The scenes we see on the big screen have long served as inspiration for where we choose to travel. movies like Next to put California’s Santa Ynez Valley wine region on the map; lost in translation made us want to see Tokyo; and Leonardo DiCaprio The beach took the unknown island of Ko Phi Phi Le and made it so popular that the Thai government had to shut it down for three years to allow its collapsing environment to recover. But for travel inspiration that goes beyond staying in the same hotel or walking the same stretch of sand as a famous actor, why not try documentaries?
From any film narrated by David Attenborough that makes you want to see and save the wildest places on our planet, to a musical documentary like Sigur Rós’ heima it will certainly inspire you to a trip to the remotest corners of Iceland, to an adventure film like 180° South it will make you want to explore uncharted paths in Patagonia, documentaries can create a desire not just to visit a place and take a selfie, but to experience and be part of the real life adventures seen on screen. But to recreate this magic? This is the difficult part.
Enter world-renowned mountaineers Renan Ozturk and Freddie Wilkinson, their new documentary on whiteknuckle climbing The sanctity of space, and the mad scientists of next-level luxury adventure travel in Pelorus. Inspired by the film, in which Ozturk and Wilkinson undertake the first side ascent of Denali’s Moose’s Tooth massif, travelers can now spend five days traveling with the pro climbers, watch the film alongside them in the shadow of Denali, then join the duo on a glacial expedition through the part of Moose’s Tooth that won’t kill you.
To put that into perspective, it would be like watching Free Solo then go climbing in Yosemite with Alex Honnold, or enjoy watching 14 vertices then do a trek with Nimsdai Purja in Nepal. For those who want a taste of the mountaineering lifestyle, this is an unparalleled opportunity. However, innovation comes at a price – $130,000, to be exact. But really, can you put a price on the chance to experience Denali with athletes of this caliber? (Well, Pelorus did, but that was a rhetorical question.)
If you haven’t heard of their escapades yet, Ozturk is one of the planet’s preeminent mountaineers and most prolific mountain directors and filmmakers; Wilkinson is a renowned mountaineer known for his light, low-impact style and early exploratory ascents (including the first ascent of Saser Kangri II in India, the second highest unclimbed mountain in the world at the time). They have made a name for themselves not only by defying death, but also by capturing and telling stories. On the Ozturk side, he is perhaps best known as a cinematographer and one of the stars of Meruthe Sundance Audience Award-winning documentary from Oscar-winning director and climber Jimmy Chin, director of photography and co-director of Sherpa, and recipient of National Geographic Adventurer of the Year. As for Wilkinson, he is a journalist whose work has appeared in National geographic and The New York Timesin addition to being co-director and co-screenwriter of The sanctity of space.
The journey of this new documentary, now available in the US on Apple TV, began when Ozturk saw a decades-old aerial photo of Moose’s Tooth (an ominous expanse of jagged peaks) taken by the legendary photographer, mountaineer and cartographer Bradford Washburn. From there, the climbers began the filming process that would ultimately take five years, include two attempts to pioneer the route, and result in near-fatal brain injury for Ozturk. Along the way, the film integrates incredible footage of the climb with the fascinating story of Washburn, whose maps of Denali and the Great Alaska Range served as guides to finding the region’s latest climbs and vital resources for climbers who risk it all. to discover this land up close.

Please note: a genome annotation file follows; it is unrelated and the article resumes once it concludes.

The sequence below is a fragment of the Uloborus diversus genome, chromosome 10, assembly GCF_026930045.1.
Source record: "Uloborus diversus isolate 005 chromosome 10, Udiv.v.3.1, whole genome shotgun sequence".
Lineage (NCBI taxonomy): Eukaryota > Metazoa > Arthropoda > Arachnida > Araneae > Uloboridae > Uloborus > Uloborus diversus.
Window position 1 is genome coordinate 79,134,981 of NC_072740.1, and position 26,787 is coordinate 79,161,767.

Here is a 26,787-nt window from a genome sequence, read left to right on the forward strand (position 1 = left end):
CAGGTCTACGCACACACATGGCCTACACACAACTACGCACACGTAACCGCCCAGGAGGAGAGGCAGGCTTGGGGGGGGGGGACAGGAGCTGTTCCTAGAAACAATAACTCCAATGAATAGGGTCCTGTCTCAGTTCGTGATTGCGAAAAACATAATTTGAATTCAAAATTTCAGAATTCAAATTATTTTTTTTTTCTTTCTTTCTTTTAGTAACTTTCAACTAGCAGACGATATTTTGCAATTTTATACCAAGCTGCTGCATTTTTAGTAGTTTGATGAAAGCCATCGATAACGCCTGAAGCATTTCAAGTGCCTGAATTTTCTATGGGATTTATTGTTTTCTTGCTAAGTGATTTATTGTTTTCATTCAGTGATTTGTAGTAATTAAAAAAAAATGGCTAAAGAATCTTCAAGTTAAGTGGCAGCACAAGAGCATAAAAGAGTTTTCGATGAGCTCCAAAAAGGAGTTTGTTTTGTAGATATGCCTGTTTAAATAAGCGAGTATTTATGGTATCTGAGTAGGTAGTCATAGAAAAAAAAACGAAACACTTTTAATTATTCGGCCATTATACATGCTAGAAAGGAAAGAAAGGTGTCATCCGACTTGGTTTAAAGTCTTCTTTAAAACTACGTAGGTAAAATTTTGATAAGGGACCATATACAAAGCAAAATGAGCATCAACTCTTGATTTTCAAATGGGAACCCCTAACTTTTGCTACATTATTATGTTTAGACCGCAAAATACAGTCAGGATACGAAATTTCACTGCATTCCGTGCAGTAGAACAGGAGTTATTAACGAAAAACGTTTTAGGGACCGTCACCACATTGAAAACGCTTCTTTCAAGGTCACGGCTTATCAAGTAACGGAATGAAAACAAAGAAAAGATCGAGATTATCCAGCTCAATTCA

The chain of inspiration continued from Washburn to Ozturk and Wilkinson to Pelorus and his two former British Army founding Captains to create something that mountaineering travelers could experience firsthand.
“The exclusive five-day experience extends to a screening of The sanctity of space alongside the directors, a photography masterclass with Ozturk, a guided glacier exploration with Ozturk and Wilkinson, and cross-country skiing and abseiling through jaw-dropping ice caverns,” said Jimmy Carroll, co-founder from Pelorus, to InsideHook. It is, as he says, “a unique opportunity to experience Denali National Park alongside the experts.” The trip also includes helicopter transfers, all the top-notch gear you’ll need, and the camera gear and drones you need to walk away with the most awesome vacation photos and videos you’ve ever posted on Instagram. (think spectacular shots of the 20,310-foot Denali and the Northern Lights).
The base camp for this adventure and a portion of the $130,000 trip price will go to a private buyout of Sheldon Chalet. In the heart of Denali National Park, 55 air miles from the nearest town and accessible only by helicopter, the luxury lodge is perched atop a rocky outcrop, surrounded by a glacier, in the middle of the amphitheater Don Sheldon. It’s a place your new travel companion Wilkinson describes as “a one-of-a-kind place that deserves to be considered along with the Grand Canyon and Mount Everest as one of the great natural wonders of the world.”
But Sheldon Chalet is not only a practical and comfortable setting to launch this adventure, it is closely linked to the story of the film’s inspiration, Brad Washburn. Don Sheldon, an experienced pilot and pioneer of what would one day become Sheldon Chalet, rode Washburn thousands of miles in eight years around Denali and the surrounding Alaskan backcountry, aiding him in his efforts to aerial photography and cartography.
In total, $130,000 might not seem so high after all.
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